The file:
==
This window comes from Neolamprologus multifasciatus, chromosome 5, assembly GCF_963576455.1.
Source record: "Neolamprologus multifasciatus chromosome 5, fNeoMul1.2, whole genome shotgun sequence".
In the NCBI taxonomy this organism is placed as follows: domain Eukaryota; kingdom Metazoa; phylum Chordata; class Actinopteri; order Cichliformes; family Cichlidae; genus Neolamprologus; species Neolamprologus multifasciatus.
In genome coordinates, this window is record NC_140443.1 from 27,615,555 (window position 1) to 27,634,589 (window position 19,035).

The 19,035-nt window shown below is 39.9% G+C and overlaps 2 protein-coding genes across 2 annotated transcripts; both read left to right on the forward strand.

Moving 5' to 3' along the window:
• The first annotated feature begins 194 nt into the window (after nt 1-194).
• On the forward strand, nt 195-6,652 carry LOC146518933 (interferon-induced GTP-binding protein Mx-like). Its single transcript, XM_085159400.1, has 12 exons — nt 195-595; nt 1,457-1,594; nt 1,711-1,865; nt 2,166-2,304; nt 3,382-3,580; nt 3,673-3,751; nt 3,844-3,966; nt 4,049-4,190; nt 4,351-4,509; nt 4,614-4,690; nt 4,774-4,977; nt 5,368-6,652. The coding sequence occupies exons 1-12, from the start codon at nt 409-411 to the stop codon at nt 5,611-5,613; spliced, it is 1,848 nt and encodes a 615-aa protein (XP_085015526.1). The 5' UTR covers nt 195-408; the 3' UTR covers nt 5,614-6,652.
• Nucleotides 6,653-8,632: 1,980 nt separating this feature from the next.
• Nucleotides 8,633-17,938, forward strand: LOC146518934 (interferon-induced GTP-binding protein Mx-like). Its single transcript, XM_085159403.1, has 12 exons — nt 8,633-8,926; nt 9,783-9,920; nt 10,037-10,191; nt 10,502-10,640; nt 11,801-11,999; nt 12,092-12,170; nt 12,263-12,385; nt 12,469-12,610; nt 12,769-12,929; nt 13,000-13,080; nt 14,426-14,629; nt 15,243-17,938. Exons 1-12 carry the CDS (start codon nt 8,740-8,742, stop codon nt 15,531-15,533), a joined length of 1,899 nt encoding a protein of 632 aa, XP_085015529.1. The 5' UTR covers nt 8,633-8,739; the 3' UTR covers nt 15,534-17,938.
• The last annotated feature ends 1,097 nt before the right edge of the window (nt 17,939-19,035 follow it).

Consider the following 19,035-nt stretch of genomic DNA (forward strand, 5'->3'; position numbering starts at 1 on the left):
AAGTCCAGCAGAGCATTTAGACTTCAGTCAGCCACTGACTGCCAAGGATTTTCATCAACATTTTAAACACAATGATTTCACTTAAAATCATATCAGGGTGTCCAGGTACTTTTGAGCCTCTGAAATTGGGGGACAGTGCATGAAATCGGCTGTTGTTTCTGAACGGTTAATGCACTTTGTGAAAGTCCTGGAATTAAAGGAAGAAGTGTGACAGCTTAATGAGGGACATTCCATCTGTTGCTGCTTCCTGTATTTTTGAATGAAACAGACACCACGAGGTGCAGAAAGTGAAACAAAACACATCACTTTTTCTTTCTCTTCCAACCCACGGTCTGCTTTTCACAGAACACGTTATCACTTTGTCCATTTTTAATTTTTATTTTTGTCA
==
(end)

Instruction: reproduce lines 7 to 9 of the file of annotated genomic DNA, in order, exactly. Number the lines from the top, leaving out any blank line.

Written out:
• The first annotated feature begins 194 nt into the window (after nt 1-194).
• On the forward strand, nt 195-6,652 carry LOC146518933 (interferon-induced GTP-binding protein Mx-like). Its single transcript, XM_085159400.1, has 12 exons — nt 195-595; nt 1,457-1,594; nt 1,711-1,865; nt 2,166-2,304; nt 3,382-3,580; nt 3,673-3,751; nt 3,844-3,966; nt 4,049-4,190; nt 4,351-4,509; nt 4,614-4,690; nt 4,774-4,977; nt 5,368-6,652. The coding sequence occupies exons 1-12, from the start codon at nt 409-411 to the stop codon at nt 5,611-5,613; spliced, it is 1,848 nt and encodes a 615-aa protein (XP_085015526.1). The 5' UTR covers nt 195-408; the 3' UTR covers nt 5,614-6,652.
• Nucleotides 6,653-8,632: 1,980 nt separating this feature from the next.